July 31, 1978 12:00 PM

Brian Strohm, 19, mastered his first magic trick at 4 and by 12 was playing Boy Scout banquets and birthday parties at $15 a gig. Three years ago, while demonstrating magic kits at an L.A. department store, he was struck with disillusion—and a scheme. Most of the tricks he was shilling, Brian had discovered, were schlocky plastic and cardboard gimmicks that weren’t nearly as well crafted as the package showed them. So Strohm decided to develop his own line, under his stage name, “Mr. Mystic.” He brought in as partner a savvy sales executive, Sheldon Goodman, 57, and their first consignment of five tricks (including Cut-and-Restored Ropes and Chinese Linking Rings priced up to $14.95) sold out in two weeks at a branch of Bullock’s. This past year the entire 15-store, six-city Bullock’s chain signed up. Over half the illusions are bought by and for adults. “Kids want to figure out the tricks,” he observes. “Grownups want to be fooled.” Mr. Mystic’s ultimate goal is acting, and magic, he figures, is a good launching pad. Why not? It worked for Dick Cavett and Johnny Carson.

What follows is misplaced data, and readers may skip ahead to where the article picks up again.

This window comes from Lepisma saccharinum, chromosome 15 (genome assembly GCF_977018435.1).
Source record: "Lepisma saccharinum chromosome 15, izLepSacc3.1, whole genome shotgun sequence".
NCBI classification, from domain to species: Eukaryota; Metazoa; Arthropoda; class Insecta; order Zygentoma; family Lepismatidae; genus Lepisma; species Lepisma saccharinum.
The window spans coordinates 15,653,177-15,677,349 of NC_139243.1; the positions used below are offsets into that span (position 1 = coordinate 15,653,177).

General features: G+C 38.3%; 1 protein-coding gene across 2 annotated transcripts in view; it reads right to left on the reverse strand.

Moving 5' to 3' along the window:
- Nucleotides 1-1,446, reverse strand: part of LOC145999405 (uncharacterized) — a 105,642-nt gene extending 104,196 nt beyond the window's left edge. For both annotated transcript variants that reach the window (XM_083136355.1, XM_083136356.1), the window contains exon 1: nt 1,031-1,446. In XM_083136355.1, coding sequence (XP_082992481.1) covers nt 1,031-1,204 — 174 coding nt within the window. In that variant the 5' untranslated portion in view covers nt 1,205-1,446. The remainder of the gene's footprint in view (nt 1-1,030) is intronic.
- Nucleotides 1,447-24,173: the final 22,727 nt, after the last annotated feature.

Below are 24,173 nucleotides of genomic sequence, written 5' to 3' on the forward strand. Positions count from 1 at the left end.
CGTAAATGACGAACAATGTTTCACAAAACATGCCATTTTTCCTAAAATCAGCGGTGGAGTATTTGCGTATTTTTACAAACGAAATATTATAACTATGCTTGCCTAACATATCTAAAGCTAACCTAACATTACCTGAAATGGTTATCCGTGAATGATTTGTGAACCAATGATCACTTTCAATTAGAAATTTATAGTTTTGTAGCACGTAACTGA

Wendy Jones (left) and Pamela Hale are 24-year-old Californians who-after camping across the country for four months and 17,000 miles-washed up in Cape Porpoise, Maine and turned their footloose life-style into a business. They sculpt ceramic shoes which are strictly nonfunctional except as planters, doorstops, toothbrush holders or whatever strikes a customer’s whimsy. Since opening shop in May in Kennebunk-port, they have moved more than 1,000 of their trade-marked Traveled Shoes. Their line runs from a small sculpted stoneware Earth Shoe for $5 to a clumpy terra cotta L. L. Bean boot for $75. Nostalgia is a big sales point. “A woman whose mother made her wear saddle shoes wants to give her mother a clay version now,” says Wendy. “People’s hearts and lives are in these shoes.” When they began, Pam had only a high school ceramics course and Wendy no experience at all. Yet they were able to get a $4,000 loan “to cover a failure” even though most of their Maine neighbors thought they were nuts. “They still do,” says Pam, but within two months the partners had recouped their investment. Now the old wanderlust has struck, and Wendy and Pam are taking their wares on the road to state fairs, galleries and what they hope will be a gold mine: the American Podiatry Association convention in Portland, Oreg.

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